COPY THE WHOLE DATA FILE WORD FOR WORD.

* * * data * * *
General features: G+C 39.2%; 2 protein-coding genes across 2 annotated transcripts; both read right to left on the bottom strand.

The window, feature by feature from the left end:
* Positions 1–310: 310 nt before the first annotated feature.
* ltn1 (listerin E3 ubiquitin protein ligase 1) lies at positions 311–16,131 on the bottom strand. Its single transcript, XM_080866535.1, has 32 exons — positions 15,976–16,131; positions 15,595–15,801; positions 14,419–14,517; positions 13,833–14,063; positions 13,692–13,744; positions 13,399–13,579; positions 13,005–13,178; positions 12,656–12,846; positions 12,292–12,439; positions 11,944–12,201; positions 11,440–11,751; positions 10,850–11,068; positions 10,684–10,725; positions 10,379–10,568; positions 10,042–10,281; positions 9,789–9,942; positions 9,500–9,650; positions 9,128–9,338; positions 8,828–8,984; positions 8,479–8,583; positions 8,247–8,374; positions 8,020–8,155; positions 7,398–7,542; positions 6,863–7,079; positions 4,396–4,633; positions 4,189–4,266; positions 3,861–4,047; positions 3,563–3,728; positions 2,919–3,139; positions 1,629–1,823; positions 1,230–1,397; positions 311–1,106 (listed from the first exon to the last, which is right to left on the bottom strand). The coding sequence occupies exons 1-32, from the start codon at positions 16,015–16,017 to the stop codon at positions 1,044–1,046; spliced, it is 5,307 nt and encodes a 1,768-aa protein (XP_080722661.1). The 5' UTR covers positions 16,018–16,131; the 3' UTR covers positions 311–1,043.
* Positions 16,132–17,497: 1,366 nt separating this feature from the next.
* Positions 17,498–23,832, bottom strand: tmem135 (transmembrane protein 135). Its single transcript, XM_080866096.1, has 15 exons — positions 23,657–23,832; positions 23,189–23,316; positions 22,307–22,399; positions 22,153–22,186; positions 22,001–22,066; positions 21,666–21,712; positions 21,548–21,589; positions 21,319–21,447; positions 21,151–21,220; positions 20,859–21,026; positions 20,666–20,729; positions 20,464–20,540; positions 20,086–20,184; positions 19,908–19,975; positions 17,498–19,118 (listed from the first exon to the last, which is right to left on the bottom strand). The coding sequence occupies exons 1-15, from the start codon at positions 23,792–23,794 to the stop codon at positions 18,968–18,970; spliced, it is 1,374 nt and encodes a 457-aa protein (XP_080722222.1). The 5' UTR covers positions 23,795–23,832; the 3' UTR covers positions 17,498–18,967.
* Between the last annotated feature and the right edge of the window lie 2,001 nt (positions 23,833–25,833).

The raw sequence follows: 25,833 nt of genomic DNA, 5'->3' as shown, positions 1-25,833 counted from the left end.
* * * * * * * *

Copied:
General features: G+C 39.2%; 2 protein-coding genes across 2 annotated transcripts; both read right to left on the bottom strand.

The window, feature by feature from the left end:
* Positions 1–310: 310 nt before the first annotated feature.
* ltn1 (listerin E3 ubiquitin protein ligase 1) lies at positions 311–16,131 on the bottom strand. Its single transcript, XM_080866535.1, has 32 exons — positions 15,976–16,131; positions 15,595–15,801; positions 14,419–14,517; positions 13,833–14,063; positions 13,692–13,744; positions 13,399–13,579; positions 13,005–13,178; positions 12,656–12,846; positions 12,292–12,439; positions 11,944–12,201; positions 11,440–11,751; positions 10,850–11,068; positions 10,684–10,725; positions 10,379–10,568; positions 10,042–10,281; positions 9,789–9,942; positions 9,500–9,650; positions 9,128–9,338; positions 8,828–8,984; positions 8,479–8,583; positions 8,247–8,374; positions 8,020–8,155; positions 7,398–7,542; positions 6,863–7,079; positions 4,396–4,633; positions 4,189–4,266; positions 3,861–4,047; positions 3,563–3,728; positions 2,919–3,139; positions 1,629–1,823; positions 1,230–1,397; positions 311–1,106 (listed from the first exon to the last, which is right to left on the bottom strand). The coding sequence occupies exons 1-32, from the start codon at positions 16,015–16,017 to the stop codon at positions 1,044–1,046; spliced, it is 5,307 nt and encodes a 1,768-aa protein (XP_080722661.1). The 5' UTR covers positions 16,018–16,131; the 3' UTR covers positions 311–1,043.
* Positions 16,132–17,497: 1,366 nt separating this feature from the next.
* Positions 17,498–23,832, bottom strand: tmem135 (transmembrane protein 135). Its single transcript, XM_080866096.1, has 15 exons — positions 23,657–23,832; positions 23,189–23,316; positions 22,307–22,399; positions 22,153–22,186; positions 22,001–22,066; positions 21,666–21,712; positions 21,548–21,589; positions 21,319–21,447; positions 21,151–21,220; positions 20,859–21,026; positions 20,666–20,729; positions 20,464–20,540; positions 20,086–20,184; positions 19,908–19,975; positions 17,498–19,118 (listed from the first exon to the last, which is right to left on the bottom strand). The coding sequence occupies exons 1-15, from the start codon at positions 23,792–23,794 to the stop codon at positions 18,968–18,970; spliced, it is 1,374 nt and encodes a 457-aa protein (XP_080722222.1). The 5' UTR covers positions 23,795–23,832; the 3' UTR covers positions 17,498–18,967.
* Between the last annotated feature and the right edge of the window lie 2,001 nt (positions 23,833–25,833).

The raw sequence follows: 25,833 nt of genomic DNA, 5'->3' as shown, positions 1-25,833 counted from the left end.